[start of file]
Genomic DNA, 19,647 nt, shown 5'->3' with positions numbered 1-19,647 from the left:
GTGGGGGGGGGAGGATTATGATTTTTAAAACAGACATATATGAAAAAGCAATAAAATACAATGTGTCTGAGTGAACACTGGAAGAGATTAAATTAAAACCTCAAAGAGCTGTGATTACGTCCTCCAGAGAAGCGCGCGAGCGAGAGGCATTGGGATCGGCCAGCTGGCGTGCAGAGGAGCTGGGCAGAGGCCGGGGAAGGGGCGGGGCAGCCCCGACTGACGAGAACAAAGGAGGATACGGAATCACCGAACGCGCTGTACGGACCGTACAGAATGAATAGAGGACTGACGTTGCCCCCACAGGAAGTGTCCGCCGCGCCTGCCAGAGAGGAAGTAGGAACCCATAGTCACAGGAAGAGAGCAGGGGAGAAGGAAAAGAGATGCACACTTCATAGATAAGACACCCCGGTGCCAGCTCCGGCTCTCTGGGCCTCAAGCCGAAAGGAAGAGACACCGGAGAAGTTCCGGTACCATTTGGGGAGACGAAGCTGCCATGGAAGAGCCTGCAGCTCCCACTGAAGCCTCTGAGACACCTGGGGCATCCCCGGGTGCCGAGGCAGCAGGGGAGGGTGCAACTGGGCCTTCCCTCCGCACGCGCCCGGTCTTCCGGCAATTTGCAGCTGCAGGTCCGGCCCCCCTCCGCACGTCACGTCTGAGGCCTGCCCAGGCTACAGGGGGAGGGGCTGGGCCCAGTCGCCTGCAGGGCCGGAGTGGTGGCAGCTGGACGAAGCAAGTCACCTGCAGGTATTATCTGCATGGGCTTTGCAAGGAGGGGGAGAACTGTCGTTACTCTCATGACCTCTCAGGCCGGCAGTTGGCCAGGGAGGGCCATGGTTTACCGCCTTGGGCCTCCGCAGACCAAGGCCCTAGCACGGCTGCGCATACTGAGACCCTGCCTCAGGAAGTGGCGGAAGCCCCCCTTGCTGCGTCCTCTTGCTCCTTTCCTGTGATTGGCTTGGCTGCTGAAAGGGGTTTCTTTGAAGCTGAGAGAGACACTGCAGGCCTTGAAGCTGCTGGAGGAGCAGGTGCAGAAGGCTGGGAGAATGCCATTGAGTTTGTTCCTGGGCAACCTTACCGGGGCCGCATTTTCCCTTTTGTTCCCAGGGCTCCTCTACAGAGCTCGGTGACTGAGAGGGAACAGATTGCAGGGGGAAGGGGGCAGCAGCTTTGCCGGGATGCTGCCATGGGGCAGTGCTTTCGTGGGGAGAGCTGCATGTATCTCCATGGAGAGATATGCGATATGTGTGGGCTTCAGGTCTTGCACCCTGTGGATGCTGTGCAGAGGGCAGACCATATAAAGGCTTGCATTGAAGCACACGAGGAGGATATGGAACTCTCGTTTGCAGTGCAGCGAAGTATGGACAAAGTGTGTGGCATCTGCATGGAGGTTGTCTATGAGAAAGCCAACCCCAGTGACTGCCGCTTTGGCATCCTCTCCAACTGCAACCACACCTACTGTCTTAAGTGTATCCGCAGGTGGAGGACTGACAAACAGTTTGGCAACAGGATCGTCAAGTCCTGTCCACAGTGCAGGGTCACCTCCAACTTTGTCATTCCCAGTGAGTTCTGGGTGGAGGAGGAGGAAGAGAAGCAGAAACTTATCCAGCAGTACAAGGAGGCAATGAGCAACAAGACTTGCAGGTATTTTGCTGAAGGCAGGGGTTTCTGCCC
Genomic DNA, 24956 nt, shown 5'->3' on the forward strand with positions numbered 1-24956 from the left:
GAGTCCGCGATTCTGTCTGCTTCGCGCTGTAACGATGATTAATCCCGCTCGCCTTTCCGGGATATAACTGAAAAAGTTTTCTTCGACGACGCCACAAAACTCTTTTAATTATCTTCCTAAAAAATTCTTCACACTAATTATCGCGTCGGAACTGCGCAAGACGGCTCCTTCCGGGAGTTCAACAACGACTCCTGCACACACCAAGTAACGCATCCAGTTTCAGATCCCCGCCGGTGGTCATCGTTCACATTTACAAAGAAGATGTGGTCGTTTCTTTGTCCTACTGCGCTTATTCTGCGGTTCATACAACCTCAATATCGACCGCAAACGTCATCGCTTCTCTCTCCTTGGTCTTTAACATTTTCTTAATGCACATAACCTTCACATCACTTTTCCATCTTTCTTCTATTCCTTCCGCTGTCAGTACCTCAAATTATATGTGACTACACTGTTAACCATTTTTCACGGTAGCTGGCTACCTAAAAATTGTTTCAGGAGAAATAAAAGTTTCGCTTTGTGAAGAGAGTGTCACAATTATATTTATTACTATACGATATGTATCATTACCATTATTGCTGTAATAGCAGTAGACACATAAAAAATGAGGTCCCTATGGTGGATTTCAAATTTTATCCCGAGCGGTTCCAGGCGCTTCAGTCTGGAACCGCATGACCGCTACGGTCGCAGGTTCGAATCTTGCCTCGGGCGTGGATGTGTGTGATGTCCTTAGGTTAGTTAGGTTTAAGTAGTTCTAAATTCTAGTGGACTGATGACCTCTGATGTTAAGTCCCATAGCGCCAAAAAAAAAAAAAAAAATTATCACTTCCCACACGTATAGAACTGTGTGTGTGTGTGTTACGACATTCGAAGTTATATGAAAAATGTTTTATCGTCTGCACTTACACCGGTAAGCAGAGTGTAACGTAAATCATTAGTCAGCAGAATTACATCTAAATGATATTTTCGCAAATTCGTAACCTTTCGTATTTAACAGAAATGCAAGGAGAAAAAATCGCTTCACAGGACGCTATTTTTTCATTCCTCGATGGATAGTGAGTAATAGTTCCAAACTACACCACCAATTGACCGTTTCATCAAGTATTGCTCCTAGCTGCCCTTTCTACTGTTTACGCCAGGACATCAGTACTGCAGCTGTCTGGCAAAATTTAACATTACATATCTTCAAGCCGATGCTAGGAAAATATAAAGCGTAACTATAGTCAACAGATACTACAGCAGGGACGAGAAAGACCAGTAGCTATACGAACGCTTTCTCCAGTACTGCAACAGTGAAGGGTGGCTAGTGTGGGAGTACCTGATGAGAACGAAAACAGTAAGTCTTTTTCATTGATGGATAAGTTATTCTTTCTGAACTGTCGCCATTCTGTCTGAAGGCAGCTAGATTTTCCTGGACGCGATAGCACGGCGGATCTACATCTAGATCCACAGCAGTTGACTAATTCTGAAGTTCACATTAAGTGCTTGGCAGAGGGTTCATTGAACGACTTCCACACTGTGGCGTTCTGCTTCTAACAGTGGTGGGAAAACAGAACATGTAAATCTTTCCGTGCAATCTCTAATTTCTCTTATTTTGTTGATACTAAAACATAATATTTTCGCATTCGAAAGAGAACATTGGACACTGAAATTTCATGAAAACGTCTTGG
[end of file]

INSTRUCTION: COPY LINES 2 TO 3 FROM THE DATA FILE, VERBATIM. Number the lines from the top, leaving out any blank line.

GTGGGGGGGGGAGGATTATGATTTTTAAAACAGACATATATGAAAAAGCAATAAAATACAATGTGTCTGAGTGAACACTGGAAGAGATTAAATTAAAACCTCAAAGAGCTGTGATTACGTCCTCCAGAGAAGCGCGCGAGCGAGAGGCATTGGGATCGGCCAGCTGGCGTGCAGAGGAGCTGGGCAGAGGCCGGGGAAGGGGCGGGGCAGCCCCGACTGACGAGAACAAAGGAGGATACGGAATCACCGAACGCGCTGTACGGACCGTACAGAATGAATAGAGGACTGACGTTGCCCCCACAGGAAGTGTCCGCCGCGCCTGCCAGAGAGGAAGTAGGAACCCATAGTCACAGGAAGAGAGCAGGGGAGAAGGAAAAGAGATGCACACTTCATAGATAAGACACCCCGGTGCCAGCTCCGGCTCTCTGGGCCTCAAGCCGAAAGGAAGAGACACCGGAGAAGTTCCGGTACCATTTGGGGAGACGAAGCTGCCATGGAAGAGCCTGCAGCTCCCACTGAAGCCTCTGAGACACCTGGGGCATCCCCGGGTGCCGAGGCAGCAGGGGAGGGTGCAACTGGGCCTTCCCTCCGCACGCGCCCGGTCTTCCGGCAATTTGCAGCTGCAGGTCCGGCCCCCCTCCGCACGTCACGTCTGAGGCCTGCCCAGGCTACAGGGGGAGGGGCTGGGCCCAGTCGCCTGCAGGGCCGGAGTGGTGGCAGCTGGACGAAGCAAGTCACCTGCAGGTATTATCTGCATGGGCTTTGCAAGGAGGGGGAGAACTGTCGTTACTCTCATGACCTCTCAGGCCGGCAGTTGGCCAGGGAGGGCCATGGTTTACCGCCTTGGGCCTCCGCAGACCAAGGCCCTAGCACGGCTGCGCATACTGAGACCCTGCCTCAGGAAGTGGCGGAAGCCCCCCTTGCTGCGTCCTCTTGCTCCTTTCCTGTGATTGGCTTGGCTGCTGAAAGGGGTTTCTTTGAAGCTGAGAGAGACACTGCAGGCCTTGAAGCTGCTGGAGGAGCAGGTGCAGAAGGCTGGGAGAATGCCATTGAGTTTGTTCCTGGGCAACCTTACCGGGGCCGCATTTTCCCTTTTGTTCCCAGGGCTCCTCTACAGAGCTCGGTGACTGAGAGGGAACAGATTGCAGGGGGAAGGGGGCAGCAGCTTTGCCGGGATGCTGCCATGGGGCAGTGCTTTCGTGGGGAGAGCTGCATGTATCTCCATGGAGAGATATGCGATATGTGTGGGCTTCAGGTCTTGCACCCTGTGGATGCTGTGCAGAGGGCAGACCATATAAAGGCTTGCATTGAAGCACACGAGGAGGATATGGAACTCTCGTTTGCAGTGCAGCGAAGTATGGACAAAGTGTGTGGCATCTGCATGGAGGTTGTCTATGAGAAAGCCAACCCCAGTGACTGCCGCTTTGGCATCCTCTCCAACTGCAACCACACCTACTGTCTTAAGTGTATCCGCAGGTGGAGGACTGACAAACAGTTTGGCAACAGGATCGTCAAGTCCTGTCCACAGTGCAGGGTCACCTCCAACTTTGTCATTCCCAGTGAGTTCTGGGTGGAGGAGGAGGAAGAGAAGCAGAAACTTATCCAGCAGTACAAGGAGGCAATGAGCAACAAGACTTGCAGGTATTTTGCTGAAGGCAGGGGTTTCTGCCC
Genomic DNA, 24956 nt, shown 5'->3' on the forward strand with positions numbered 1-24956 from the left: